Discover more from Datadoodle by Ted Cuzzillo
How some data analysts may outrun AI
A scenario for analysts who dream
A writer known for noir fiction tried his hand at data analysis — and he fumbled. His skills proved inadequate for the demands of data.
What’s a writer to do with an eye on data and a mind that looks into the dark? Does he retreat quietly? Or shake off the fumble and persist? Or does he adapt his lively and useful imagination to give the data world what it needs — that is, a look way past the data and into what could become?
Nick Kolakowski, senior editor at Dice and author of noir thrillers isn’t yet a first rate data analyst.
He pondered recent tech layoffs — and his analysis fell apart under an expert’s gaze. Dave Wells, well known within the data business and to Datadoodle readers as a deeply skilled data analyst, wrote, “Anyone who works in data analysis, and anyone who has reasonable critical thinking skills should see the flaws in this article — numbers out of context, no metadata, little or no analysis, and leaps to conclusions that aren’t supported by data or analysis.”
Kolakowski can improve his data skills. So can so many other data analysts as this craft comes abreast of typing as a skill in the business world — unless artificial intelligence leaps ahead to displace even this.
But I suspect that AI will have a much harder time combining a wide variety of non-rational factors to create credible scenarios for the future.
That would require three skills. One is at least a basic and growing skill in data analysis for setting a starting point and understanding scientific forecasts of physical conditions. Second, a power of empathy that’s good enough to imagine change within small groups. Third, a native’s feel for evolution of culture and history to imagine change among whole populations.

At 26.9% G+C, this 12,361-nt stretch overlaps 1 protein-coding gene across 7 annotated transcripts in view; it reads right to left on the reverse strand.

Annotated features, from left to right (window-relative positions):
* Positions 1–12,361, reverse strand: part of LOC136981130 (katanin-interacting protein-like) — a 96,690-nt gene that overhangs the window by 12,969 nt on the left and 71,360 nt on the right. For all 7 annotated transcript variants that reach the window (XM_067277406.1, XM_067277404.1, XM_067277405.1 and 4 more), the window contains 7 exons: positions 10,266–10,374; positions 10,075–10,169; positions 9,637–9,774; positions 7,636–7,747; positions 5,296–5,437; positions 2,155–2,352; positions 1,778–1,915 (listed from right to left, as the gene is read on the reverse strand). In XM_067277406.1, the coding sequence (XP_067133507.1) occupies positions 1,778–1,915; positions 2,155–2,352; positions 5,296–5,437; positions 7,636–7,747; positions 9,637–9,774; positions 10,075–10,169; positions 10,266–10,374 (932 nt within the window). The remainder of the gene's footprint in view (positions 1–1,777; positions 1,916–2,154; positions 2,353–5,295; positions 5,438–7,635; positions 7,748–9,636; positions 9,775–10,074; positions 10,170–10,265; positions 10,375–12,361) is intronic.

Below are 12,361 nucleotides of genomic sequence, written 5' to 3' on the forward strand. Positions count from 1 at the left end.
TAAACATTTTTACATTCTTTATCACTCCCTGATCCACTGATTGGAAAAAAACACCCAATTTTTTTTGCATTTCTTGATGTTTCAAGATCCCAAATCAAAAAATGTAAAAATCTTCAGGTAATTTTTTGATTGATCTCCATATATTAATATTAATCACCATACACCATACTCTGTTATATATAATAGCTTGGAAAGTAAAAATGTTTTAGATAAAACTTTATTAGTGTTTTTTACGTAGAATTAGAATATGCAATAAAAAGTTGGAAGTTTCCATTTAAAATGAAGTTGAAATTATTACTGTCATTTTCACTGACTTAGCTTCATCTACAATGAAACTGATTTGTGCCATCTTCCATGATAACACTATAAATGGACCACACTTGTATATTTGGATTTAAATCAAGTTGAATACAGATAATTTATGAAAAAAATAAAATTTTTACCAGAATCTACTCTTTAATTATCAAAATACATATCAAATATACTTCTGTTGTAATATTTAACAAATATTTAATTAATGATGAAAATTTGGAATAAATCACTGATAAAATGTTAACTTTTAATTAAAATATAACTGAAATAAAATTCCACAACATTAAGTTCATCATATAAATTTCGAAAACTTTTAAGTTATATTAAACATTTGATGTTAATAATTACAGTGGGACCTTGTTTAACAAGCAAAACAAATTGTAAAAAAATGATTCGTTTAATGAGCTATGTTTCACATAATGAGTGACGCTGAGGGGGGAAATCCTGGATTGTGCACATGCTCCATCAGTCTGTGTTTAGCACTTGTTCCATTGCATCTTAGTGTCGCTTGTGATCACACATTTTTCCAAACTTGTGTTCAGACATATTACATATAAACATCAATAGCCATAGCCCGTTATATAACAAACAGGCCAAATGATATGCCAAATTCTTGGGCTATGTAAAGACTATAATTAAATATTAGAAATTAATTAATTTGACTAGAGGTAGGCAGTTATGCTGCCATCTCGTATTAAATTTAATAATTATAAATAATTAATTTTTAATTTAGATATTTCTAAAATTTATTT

With these skills, why shouldn’t Nick Kolakowski — and the few others like him — set out to try something that uses them all and is not likely to be overtaken by a machine? It’s scenario creation.
The rich imagination it took Kolakowski to write his thrillers, along with his existing data skills, suggests one other skill — one that might be more useful than data analysis in the long run.
A rich imagination, a flair for narrative, strong and varied empathy and an interest in data all in one mind suggests a more interesting skill than data analysis — one that’s likely to find more demand in the future: scenarios.
Scenario planning is a centuries old planning tool for military that has become a mainstream tool for business planning. Military leaders couldn’t afford to rely on predictions. They had to prepare for any conceivable attack: the enemy could come over that hill, across that bay, both, or do nothing at all.
I consider scenarios a genre of data stories. Available data provides a starting point for extrapolation into the future. Current trends based on data are extrapolated — typically by a diverse group but conceivably by one talented person — into sets of fleshy scenarios. They’re just fact-based fantasies that are credible enough on which to base ready-to-go plans.
A scenario is not a prediction. Nor is it a simplistic blob that only scares people. Scenarios are useful and provide enough detail to plan with.
This is where a writer with imagination and data skills can contribute. Nick, and others like him, should behold this scenario.